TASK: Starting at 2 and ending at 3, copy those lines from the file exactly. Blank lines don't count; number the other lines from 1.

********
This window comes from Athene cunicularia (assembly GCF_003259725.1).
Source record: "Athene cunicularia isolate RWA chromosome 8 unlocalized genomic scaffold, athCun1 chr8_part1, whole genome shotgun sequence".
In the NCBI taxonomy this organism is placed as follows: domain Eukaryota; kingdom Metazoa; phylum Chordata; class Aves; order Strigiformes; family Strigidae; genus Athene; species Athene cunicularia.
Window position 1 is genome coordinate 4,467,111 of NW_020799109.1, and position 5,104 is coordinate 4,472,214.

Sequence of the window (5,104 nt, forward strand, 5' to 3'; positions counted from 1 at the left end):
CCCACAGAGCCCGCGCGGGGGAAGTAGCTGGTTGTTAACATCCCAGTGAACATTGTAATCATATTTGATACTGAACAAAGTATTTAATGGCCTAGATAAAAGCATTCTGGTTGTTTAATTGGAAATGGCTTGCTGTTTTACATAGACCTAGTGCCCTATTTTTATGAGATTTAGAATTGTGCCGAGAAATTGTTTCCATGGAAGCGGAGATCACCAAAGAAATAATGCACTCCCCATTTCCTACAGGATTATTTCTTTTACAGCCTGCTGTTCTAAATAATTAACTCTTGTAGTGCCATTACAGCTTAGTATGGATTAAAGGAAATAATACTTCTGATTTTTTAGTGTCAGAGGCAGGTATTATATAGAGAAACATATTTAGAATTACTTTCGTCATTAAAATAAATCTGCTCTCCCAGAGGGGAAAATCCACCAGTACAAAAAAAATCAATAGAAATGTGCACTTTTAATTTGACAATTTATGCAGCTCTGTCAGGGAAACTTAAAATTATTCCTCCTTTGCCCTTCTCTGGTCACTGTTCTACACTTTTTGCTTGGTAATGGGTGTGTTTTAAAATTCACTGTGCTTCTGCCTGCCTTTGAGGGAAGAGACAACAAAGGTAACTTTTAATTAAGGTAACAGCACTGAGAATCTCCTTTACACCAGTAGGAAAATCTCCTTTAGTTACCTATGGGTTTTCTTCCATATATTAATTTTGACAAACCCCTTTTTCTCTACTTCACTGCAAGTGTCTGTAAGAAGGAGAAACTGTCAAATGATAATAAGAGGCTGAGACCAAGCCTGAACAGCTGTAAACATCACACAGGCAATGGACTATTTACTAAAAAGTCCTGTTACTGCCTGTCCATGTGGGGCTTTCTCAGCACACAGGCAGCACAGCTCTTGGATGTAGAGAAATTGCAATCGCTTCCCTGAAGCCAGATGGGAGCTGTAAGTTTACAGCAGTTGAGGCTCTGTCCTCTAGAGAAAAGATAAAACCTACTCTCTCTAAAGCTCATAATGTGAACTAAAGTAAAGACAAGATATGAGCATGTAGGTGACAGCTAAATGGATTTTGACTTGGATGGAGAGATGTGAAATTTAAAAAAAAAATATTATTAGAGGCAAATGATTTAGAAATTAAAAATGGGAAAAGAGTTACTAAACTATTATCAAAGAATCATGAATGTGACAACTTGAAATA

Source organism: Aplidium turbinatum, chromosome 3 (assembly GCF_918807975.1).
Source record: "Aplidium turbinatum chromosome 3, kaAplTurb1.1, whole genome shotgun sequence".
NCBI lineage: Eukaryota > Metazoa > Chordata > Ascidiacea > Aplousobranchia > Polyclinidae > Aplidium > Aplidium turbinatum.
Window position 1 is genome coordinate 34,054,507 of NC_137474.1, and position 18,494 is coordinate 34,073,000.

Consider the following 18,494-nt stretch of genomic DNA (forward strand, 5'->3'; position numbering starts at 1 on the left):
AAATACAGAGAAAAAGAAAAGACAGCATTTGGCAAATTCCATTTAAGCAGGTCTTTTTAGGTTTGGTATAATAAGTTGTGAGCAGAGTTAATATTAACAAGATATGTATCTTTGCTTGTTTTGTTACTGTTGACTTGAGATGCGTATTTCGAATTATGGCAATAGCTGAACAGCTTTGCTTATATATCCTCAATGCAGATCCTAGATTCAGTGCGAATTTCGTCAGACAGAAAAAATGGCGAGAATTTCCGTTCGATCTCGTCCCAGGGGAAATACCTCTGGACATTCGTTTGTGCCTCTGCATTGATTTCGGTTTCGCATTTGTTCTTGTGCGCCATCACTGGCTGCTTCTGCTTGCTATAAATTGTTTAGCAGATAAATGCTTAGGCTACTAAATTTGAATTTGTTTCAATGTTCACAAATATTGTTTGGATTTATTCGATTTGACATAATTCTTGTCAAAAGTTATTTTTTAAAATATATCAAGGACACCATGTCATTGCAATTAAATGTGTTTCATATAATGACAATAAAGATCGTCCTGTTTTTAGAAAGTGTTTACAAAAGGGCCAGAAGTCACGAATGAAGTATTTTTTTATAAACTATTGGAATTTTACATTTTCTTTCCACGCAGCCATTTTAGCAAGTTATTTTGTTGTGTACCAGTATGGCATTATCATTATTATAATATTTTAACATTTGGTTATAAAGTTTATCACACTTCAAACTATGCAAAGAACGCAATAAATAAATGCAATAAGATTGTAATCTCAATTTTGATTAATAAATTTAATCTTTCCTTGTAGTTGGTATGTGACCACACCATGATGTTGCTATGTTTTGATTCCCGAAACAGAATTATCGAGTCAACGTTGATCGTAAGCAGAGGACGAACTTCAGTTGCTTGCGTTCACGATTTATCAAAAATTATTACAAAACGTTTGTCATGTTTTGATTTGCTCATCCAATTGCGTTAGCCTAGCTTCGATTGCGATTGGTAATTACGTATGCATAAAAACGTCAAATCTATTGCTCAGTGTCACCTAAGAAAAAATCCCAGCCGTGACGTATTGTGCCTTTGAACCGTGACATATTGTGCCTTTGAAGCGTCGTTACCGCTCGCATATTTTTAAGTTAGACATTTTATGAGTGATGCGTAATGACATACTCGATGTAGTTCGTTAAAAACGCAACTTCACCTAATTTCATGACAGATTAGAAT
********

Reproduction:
Source record: "Athene cunicularia isolate RWA chromosome 8 unlocalized genomic scaffold, athCun1 chr8_part1, whole genome shotgun sequence".
In the NCBI taxonomy this organism is placed as follows: domain Eukaryota; kingdom Metazoa; phylum Chordata; class Aves; order Strigiformes; family Strigidae; genus Athene; species Athene cunicularia.